After the end-of day review, we all realized we were ahead of schedule and might complete 6 videos in 5 days, if the weather holds. Fingers crossed.
Power profile and Zones distribution for “Over-Under Sweet Spot Intervals HD”
A grayish day greeted us on day 4, so we headed to the area that looked “brightest gray” in the distance. To film another very special Peak’s variation on the threshold building theme, we needed a place with no forced stops, and thought some open rolling terrain would be visually distinct from other the day’s sessions. Hunter calls these “Functional Threshold Power Ramps”. They are 10 minute efforts that start hard, settle-in to the threshold zone, and then over the final two minutes, the power is raised into the 110% range. Yes, that’s right: these get harder at the worst possible time. You’ll learn to dig deep when you really don’t want to. The way ErgVideo forces you to output the target power will be magically motivating, and you’ll feel great to survive these. We managed 2 of the 4 intervals on the highway, and noticed bluer skies now breaking out near the mountain, so we relocated for the final two intervals in the set. That was ultimately handy, because the climb up let us do some downhill, high-speed, high cadence pedaling drills just as the rain hit. This shut us down early for the day, but rest is good. This ErgVideo comes with 10 variations.
Power profile and Zones distribution for “FT Power Ramps HD”
So, at PCG HQ we reviewed and realized the only thing left is an unstructured tempo ride, and the sun was “re-scheduled” to shine again.
The sun complied and so did Aldo, making our group that much bigger and faster. The team rode along according to plan staying mostly in the tempo zone, but definitely mixed it up, throwing off the shackles of a prescribed, rigid session. You’ll be forced irregularly and often above threshold. Bike rides and bike races are unpredictable sometimes, and you have to be able to change it up whether you’re fully recovered each time or not. This ride ventured more into the wide open areas away from the mountains, so sightlines are longer and broader, exposing the rural beauty around Bedford. It’s called “Base-Tempo Virginia HD” and it comes with 8 preconfigured variations.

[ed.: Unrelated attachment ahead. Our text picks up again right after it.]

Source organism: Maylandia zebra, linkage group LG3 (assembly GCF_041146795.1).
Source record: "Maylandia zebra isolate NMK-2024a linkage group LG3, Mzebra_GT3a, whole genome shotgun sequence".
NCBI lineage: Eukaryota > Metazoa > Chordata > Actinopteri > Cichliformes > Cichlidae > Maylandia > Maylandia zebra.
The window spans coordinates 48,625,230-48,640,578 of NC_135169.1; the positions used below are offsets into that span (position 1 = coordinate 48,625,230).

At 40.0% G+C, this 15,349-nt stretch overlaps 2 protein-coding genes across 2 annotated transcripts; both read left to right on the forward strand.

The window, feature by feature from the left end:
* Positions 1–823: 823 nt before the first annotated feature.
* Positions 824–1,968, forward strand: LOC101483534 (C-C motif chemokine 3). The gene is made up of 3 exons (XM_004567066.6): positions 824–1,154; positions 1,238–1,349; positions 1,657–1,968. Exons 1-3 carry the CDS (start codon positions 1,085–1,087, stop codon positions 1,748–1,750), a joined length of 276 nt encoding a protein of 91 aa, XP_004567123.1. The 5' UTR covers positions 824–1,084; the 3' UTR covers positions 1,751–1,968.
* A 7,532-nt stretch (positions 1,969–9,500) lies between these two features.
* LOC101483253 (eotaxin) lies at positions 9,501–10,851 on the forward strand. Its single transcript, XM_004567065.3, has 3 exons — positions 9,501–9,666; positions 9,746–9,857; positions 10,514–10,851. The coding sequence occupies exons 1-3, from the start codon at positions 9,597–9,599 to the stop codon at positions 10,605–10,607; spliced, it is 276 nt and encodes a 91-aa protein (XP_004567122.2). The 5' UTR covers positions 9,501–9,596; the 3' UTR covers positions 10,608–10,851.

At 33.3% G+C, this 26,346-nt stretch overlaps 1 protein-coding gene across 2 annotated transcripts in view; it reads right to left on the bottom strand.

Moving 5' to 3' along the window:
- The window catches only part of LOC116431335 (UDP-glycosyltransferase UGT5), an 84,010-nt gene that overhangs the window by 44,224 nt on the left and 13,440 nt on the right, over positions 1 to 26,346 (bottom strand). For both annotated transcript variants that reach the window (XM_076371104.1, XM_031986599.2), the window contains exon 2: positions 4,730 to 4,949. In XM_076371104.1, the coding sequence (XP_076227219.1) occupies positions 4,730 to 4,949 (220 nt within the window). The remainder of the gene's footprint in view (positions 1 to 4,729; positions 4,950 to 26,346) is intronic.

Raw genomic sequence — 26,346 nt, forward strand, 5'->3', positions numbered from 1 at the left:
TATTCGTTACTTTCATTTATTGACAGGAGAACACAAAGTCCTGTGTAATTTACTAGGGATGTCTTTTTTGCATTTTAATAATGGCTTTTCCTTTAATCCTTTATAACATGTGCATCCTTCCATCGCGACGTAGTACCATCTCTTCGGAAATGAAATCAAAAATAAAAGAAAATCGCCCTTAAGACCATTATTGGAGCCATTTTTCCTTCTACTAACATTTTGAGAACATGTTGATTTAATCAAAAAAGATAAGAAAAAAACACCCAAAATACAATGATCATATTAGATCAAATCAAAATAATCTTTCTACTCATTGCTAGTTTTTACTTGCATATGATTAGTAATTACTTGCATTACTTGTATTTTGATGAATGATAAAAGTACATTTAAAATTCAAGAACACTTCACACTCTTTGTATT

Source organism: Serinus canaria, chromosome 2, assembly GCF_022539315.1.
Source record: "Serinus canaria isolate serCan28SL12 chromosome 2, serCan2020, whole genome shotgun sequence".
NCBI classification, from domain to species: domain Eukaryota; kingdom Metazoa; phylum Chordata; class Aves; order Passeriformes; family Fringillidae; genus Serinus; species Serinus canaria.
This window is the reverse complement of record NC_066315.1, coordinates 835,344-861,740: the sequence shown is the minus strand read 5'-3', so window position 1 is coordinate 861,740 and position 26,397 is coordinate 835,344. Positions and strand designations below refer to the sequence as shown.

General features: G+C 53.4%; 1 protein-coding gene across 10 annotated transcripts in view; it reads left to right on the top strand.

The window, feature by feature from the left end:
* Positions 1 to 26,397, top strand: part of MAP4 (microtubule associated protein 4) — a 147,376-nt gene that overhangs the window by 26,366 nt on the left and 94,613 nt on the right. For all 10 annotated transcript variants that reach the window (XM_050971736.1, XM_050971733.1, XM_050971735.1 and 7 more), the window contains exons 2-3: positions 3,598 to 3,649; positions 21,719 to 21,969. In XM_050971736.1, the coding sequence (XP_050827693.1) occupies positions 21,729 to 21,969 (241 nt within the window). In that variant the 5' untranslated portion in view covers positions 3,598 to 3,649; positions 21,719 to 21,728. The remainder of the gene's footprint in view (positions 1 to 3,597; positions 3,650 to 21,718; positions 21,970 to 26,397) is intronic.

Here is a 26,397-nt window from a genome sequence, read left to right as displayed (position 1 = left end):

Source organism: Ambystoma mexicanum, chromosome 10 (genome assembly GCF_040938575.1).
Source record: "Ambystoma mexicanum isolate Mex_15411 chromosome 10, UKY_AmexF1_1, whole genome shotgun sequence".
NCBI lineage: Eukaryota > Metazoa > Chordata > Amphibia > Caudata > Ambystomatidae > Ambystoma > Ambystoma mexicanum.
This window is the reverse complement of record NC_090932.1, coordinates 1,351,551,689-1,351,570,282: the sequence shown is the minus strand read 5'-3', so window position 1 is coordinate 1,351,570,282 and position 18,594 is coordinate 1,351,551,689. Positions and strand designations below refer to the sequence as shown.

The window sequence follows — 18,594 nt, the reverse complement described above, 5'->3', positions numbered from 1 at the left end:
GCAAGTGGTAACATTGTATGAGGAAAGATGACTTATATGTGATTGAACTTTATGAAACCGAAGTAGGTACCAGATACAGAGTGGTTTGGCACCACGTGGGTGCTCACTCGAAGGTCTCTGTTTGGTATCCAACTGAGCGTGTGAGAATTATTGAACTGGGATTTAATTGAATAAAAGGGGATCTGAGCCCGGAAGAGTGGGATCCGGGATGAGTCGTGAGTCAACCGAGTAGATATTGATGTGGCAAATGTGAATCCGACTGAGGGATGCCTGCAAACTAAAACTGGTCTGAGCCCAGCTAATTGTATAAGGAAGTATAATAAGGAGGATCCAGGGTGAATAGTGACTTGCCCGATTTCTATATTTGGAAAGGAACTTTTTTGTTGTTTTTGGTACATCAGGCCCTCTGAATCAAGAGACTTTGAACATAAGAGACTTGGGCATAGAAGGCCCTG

Power profile and Zones distribution of “Base-Tempo Virginia HD”
With that, we realized this very intense job was done. We had dodged the weather, and wrapped a day earlier than anyone had planned. That happens so infrequently in anyone’s schedule that upon return to PCG headquarters, we all scrambled to reschedule travel plans, get home and take advantage of an unexpected day to cram in more work. Curious that none of us considered taking a day off to ride. Oh that’s right, everyone had had plenty, maybe too much, as part of their “work” that week.
Only Aldo had the legs for more.
Last day team photo. Gettin’ it done in Bedford.
Upon my return to Ottawa I set about feverishly producing the content. All of the “Hunter Allen Power Training” ErgVideos have been released and are available at the ErgVideo website store. The Hunter Allen PCG-designed training plans that go with them are also available. The plans are configurable, and use from 7 to 10 ErgVideos. Go here to configure your plan according to your time available per week, and the tool will load your shopping cart with the correct ErgVideos needed for your plan.
Now with ErgVideo, Peaks Coaching Group, and CompuTrainer, we’ve formed a team that provides you with the very best indoor training solution. We’ve brought together the most accurate and robust hardware platform from RacerMate, the expertise of the best power-based coaches in the biz, and the easy-to-use riding environment of ErgVideo with the biggest high-quality video library available. You’ll find your indoor training time is exciting, entertaining, and above all, effective in reaching your cycling and triathlon performance goals. We call it the Power of 3.
For more info on Ergvideo be sure to check out their website ERGVIDEO.com that includes their ErgVideo store and ErgVideo Training Plans toolkit for Free Hunter Allen Training Plans